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Third Avenue Transit Corridor Improvements

March 17, 2014

East side of Third Avenue – Pine St to Stewart St (Macy’s bus stop)

Construction to rebuild the sidewalk and bus stop on the east side of Third Avenue between Pine and Stewart (on the west side of Macy’s)has begun. This is the first such rebuild of what is expected to be a number of similar projects at bus stops along Third Avenue through downtown Seattle over the next few years. The plan is to make this critical bus corridor more inviting and appealing to commuters, while also making bus operations faster and more efficient.

The construction in this particular block is expected to last about two months, with completion slated for early May. The project will include a number of elements, some new to Seattle:

  • A Transit Information Kiosk (like other kiosks installed in the corridor in recent months)
  • Ticket vending machine
  • New sidewalk paving with “smog eating” photocatalytic material
  • Sidewalk widened by six feet to better accommodate bus commuters and passing pedestrians
  • The addition of new trees at the north end of the block (near Stewart)
  • Expanded bus operations-north 40’ in the south bay of Macy’s loading dock (when it is not in use)
  • New transit canopy
  • New pedestrian scale to HBS globe lighting to improve visibility and comfort
  • A new “street elements zone” to organize trash cans and bike racks
  • A new red colored curb treatment
  • A new artistic intersection treatment at Pine Street

King County Metro will be closing the bus stop at this location during construction. For more information on alternate locations, visit their website located at http://metro.kingcounty.gov/alerts/.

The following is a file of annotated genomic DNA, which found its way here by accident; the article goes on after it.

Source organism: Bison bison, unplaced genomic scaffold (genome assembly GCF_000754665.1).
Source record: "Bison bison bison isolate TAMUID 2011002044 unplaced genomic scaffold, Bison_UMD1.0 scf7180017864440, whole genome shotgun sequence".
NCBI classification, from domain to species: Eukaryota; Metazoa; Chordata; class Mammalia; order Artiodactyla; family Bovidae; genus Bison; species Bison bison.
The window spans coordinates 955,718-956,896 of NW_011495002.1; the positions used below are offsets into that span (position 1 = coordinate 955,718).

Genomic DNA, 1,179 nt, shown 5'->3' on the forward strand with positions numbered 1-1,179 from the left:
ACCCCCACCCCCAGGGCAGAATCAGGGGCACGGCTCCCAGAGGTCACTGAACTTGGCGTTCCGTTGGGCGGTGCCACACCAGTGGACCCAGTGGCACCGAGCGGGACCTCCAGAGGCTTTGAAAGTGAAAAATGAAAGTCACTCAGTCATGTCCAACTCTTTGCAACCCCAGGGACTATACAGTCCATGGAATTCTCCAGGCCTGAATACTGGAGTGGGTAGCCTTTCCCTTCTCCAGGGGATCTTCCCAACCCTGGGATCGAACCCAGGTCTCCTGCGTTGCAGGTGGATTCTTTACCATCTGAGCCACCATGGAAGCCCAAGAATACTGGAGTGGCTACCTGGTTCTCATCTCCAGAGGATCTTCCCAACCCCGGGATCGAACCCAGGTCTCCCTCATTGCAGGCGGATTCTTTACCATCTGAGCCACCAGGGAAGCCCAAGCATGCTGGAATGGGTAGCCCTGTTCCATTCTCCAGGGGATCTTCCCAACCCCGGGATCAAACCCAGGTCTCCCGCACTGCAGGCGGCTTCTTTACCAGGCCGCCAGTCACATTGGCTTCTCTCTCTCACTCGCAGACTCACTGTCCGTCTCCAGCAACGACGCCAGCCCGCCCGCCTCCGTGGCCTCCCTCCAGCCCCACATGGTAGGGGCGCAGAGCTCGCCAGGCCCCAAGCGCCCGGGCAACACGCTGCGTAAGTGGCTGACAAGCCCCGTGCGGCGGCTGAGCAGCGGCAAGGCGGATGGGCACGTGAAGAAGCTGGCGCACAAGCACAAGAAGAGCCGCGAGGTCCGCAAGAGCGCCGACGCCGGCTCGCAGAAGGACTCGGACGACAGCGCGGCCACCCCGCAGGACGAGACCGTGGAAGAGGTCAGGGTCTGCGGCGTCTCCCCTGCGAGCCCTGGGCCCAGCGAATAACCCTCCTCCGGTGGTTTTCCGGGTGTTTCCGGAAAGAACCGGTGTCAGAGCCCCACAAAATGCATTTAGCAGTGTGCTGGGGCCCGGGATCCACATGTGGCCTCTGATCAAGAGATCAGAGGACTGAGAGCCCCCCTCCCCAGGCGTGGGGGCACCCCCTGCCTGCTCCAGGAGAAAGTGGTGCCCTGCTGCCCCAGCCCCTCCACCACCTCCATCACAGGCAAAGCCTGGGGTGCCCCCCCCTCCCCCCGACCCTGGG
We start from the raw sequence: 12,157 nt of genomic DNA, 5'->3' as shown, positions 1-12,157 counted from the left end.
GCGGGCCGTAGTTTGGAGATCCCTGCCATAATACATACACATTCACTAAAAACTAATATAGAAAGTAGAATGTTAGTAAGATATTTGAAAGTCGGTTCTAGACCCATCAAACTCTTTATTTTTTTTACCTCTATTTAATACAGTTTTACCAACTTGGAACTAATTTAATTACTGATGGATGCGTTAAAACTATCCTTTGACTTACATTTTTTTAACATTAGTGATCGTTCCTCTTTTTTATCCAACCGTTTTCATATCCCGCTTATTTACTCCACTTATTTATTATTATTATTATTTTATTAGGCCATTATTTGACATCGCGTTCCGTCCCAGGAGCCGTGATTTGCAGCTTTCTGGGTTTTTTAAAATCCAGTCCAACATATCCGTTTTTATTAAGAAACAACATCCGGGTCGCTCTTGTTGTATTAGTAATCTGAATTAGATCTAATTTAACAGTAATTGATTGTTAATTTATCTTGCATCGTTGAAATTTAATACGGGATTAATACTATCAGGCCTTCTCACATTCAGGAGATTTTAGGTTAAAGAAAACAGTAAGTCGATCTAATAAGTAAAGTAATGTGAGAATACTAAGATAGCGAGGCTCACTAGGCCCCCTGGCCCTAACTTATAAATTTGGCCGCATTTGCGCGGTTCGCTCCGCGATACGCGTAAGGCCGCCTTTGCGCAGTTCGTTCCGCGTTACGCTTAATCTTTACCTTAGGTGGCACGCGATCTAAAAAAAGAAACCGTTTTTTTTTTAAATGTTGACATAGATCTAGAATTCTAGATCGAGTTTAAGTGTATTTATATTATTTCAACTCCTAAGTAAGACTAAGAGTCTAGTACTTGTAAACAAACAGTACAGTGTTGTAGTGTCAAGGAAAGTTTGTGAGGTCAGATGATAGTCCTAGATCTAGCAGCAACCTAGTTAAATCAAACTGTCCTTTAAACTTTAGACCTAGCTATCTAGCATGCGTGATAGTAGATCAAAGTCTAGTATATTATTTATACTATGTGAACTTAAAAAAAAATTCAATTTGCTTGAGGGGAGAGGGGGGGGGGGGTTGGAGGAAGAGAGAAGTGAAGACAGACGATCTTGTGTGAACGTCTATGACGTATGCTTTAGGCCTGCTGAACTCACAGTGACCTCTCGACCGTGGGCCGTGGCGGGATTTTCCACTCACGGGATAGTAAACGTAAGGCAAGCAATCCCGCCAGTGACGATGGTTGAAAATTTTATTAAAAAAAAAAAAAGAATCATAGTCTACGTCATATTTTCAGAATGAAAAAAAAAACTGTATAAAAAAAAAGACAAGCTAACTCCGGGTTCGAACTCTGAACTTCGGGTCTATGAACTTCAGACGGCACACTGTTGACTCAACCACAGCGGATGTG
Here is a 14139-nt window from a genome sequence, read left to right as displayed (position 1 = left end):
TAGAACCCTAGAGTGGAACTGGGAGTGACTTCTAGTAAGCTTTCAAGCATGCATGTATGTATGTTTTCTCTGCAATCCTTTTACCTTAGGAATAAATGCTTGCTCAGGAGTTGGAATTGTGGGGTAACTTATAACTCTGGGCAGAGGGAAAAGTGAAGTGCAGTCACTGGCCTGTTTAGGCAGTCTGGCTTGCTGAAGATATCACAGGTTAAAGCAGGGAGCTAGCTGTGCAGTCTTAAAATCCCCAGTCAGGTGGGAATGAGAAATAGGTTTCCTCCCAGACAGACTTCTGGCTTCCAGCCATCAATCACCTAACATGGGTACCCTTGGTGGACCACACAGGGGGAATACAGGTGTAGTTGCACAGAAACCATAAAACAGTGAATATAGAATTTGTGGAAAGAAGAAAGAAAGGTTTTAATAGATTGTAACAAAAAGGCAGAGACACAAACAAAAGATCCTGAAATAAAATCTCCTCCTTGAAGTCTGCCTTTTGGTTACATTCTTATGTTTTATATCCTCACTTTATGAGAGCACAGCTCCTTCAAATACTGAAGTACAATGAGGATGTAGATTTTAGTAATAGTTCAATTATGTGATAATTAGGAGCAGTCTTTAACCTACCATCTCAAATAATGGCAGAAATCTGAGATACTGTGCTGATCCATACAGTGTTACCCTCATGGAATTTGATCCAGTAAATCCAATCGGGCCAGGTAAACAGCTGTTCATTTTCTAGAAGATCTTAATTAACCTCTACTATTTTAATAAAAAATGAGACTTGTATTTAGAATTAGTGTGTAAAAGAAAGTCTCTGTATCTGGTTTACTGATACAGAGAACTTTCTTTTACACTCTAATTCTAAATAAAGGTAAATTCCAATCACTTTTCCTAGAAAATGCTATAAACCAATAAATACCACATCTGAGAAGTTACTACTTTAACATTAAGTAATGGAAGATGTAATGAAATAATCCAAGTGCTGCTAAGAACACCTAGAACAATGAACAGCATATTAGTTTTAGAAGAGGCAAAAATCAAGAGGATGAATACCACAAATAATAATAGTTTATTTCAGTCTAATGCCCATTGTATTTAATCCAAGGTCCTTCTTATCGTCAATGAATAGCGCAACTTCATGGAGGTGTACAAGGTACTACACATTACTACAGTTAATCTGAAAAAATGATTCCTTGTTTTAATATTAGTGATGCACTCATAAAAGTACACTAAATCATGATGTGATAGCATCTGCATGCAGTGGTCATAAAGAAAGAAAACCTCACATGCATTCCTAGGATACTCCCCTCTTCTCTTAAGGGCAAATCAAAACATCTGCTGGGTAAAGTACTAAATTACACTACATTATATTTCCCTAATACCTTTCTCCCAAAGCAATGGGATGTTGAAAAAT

December 17, 2013

The city’s most heavily used transit corridor, Third Avenue, accommodates over 42,000 transit boardings every weekday – more than 2,500 buses traveling the corridor each day. Third Avenue might, in fact, have more buses than any other bus corridor in the United States (if you have other information, please let us know!)  In addition, thousands of people walk along this vital Downtown Seattle street each day -- visitors, workers, shoppers and area residents.

As part of the Center City Initiative, the City of Seattle and King County Metro Transit joined in a cooperative effort to help remake this essential corridor into an inviting, accommodating, safe and attractive place where people want to be. Part of this initiative is a grant-funded effort being coordinated by SDOT and Metro. This investment will add streetscape infrastructure and improve transit operations along Third Avenue between Jackson and Denny.

Project Description


click to view larger

In the larger plan to create a vibrant, safe and thriving Third Avenue, this effort will address transit and streetscape needs between Denny and Jackson streets, extending transit priority measures approximately .75 miles north through the Belltown neighborhood. This expansion will be implemented in coordination with private and public stakeholders. Initial project phases were focused on the blocks between University Street and Stewart Street. Concept plans early in design can be viewed here, by individual block:


Full Third Avenue University to Stewart 10% Design Report

Specific elements of the project include installation of:

  • Real-time information signage for passenger convenience
  • ORCA card readers for off-bus fare pre-payment with ORCA card, initially targeted at RapidRide route C, D, and E riders
  • Pedestrian scale to HBS globe lighting to improve visibility and comfort
  • Sidewalk improvements to enhance pedestrian circulation
  • Weather protection to improve waiting area comfort
  • Well-designed and thoughtfully placed street furniture